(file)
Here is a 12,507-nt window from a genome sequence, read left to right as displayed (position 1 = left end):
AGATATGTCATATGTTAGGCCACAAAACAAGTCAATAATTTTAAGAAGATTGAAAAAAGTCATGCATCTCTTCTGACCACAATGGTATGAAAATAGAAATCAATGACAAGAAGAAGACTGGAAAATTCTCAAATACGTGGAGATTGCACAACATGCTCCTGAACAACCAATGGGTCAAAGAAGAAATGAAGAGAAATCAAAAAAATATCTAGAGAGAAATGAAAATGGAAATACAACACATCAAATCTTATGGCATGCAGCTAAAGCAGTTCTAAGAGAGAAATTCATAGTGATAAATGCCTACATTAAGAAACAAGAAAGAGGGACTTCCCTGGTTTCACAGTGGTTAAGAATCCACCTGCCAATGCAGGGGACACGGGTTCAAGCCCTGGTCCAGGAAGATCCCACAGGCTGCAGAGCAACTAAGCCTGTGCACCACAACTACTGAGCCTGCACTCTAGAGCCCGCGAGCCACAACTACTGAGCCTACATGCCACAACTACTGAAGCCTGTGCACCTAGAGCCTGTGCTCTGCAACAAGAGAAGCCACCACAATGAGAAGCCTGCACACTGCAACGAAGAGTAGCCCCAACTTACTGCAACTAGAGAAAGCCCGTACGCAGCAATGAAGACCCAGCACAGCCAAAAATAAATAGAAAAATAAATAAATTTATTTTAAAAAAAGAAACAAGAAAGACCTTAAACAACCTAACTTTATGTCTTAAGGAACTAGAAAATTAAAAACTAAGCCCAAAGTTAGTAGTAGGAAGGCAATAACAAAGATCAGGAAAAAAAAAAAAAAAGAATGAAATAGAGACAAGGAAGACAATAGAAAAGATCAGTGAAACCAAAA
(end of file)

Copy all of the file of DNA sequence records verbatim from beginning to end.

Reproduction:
Here is a 12,507-nt window from a genome sequence, read left to right as displayed (position 1 = left end):
AGATATGTCATATGTTAGGCCACAAAACAAGTCAATAATTTTAAGAAGATTGAAAAAAGTCATGCATCTCTTCTGACCACAATGGTATGAAAATAGAAATCAATGACAAGAAGAAGACTGGAAAATTCTCAAATACGTGGAGATTGCACAACATGCTCCTGAACAACCAATGGGTCAAAGAAGAAATGAAGAGAAATCAAAAAAATATCTAGAGAGAAATGAAAATGGAAATACAACACATCAAATCTTATGGCATGCAGCTAAAGCAGTTCTAAGAGAGAAATTCATAGTGATAAATGCCTACATTAAGAAACAAGAAAGAGGGACTTCCCTGGTTTCACAGTGGTTAAGAATCCACCTGCCAATGCAGGGGACACGGGTTCAAGCCCTGGTCCAGGAAGATCCCACAGGCTGCAGAGCAACTAAGCCTGTGCACCACAACTACTGAGCCTGCACTCTAGAGCCCGCGAGCCACAACTACTGAGCCTACATGCCACAACTACTGAAGCCTGTGCACCTAGAGCCTGTGCTCTGCAACAAGAGAAGCCACCACAATGAGAAGCCTGCACACTGCAACGAAGAGTAGCCCCAACTTACTGCAACTAGAGAAAGCCCGTACGCAGCAATGAAGACCCAGCACAGCCAAAAATAAATAGAAAAATAAATAAATTTATTTTAAAAAAAGAAACAAGAAAGACCTTAAACAACCTAACTTTATGTCTTAAGGAACTAGAAAATTAAAAACTAAGCCCAAAGTTAGTAGTAGGAAGGCAATAACAAAGATCAGGAAAAAAAAAAAAAAAGAATGAAATAGAGACAAGGAAGACAATAGAAAAGATCAGTGAAACCAAAA